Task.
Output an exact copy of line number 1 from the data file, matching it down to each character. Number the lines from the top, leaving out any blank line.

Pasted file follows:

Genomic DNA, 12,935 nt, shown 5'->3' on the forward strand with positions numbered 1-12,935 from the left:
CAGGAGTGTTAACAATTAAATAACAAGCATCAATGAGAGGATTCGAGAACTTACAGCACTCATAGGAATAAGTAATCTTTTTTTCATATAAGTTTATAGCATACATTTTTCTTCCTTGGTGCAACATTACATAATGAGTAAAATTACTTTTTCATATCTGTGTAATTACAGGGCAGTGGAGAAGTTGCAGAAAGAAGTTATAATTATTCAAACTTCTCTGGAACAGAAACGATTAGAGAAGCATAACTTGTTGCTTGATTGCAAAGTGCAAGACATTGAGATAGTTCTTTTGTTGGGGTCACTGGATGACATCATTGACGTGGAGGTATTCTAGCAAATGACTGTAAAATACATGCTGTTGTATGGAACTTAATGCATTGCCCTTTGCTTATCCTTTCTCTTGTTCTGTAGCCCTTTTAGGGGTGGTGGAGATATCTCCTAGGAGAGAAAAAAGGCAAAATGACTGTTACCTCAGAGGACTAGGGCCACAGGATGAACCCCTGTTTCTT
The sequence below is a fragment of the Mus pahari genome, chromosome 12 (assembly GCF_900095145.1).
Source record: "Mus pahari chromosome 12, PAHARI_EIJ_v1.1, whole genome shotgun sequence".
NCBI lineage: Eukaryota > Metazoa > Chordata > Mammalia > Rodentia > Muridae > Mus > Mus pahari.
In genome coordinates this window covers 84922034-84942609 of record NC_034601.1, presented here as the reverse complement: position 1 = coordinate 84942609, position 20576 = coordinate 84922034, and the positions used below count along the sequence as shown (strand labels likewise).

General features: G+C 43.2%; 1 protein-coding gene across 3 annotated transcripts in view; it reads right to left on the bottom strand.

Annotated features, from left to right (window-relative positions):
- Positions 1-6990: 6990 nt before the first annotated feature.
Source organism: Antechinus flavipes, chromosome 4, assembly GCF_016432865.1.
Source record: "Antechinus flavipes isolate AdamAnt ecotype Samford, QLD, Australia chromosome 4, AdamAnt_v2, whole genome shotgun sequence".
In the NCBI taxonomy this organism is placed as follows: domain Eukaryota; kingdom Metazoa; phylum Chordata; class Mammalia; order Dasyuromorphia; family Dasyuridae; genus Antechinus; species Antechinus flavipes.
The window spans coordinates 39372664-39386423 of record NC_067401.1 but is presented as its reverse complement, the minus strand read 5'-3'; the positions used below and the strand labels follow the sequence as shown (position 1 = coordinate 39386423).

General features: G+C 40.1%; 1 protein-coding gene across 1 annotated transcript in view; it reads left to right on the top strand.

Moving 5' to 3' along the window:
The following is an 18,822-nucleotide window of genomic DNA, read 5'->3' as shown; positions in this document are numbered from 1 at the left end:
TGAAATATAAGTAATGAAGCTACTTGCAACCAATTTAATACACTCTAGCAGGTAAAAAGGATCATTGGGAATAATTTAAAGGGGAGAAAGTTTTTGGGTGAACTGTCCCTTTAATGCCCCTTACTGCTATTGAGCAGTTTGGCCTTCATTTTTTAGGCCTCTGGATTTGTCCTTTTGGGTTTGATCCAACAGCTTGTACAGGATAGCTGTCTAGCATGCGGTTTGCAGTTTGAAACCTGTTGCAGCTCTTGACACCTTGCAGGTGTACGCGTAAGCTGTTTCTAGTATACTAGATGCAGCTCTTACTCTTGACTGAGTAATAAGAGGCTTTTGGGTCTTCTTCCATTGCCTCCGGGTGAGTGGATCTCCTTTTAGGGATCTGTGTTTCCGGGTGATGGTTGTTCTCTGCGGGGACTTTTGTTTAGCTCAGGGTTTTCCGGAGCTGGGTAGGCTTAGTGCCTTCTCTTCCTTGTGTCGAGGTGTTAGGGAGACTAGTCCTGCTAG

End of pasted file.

Genomic DNA, 12,935 nt, shown 5'->3' on the forward strand with positions numbered 1-12,935 from the left: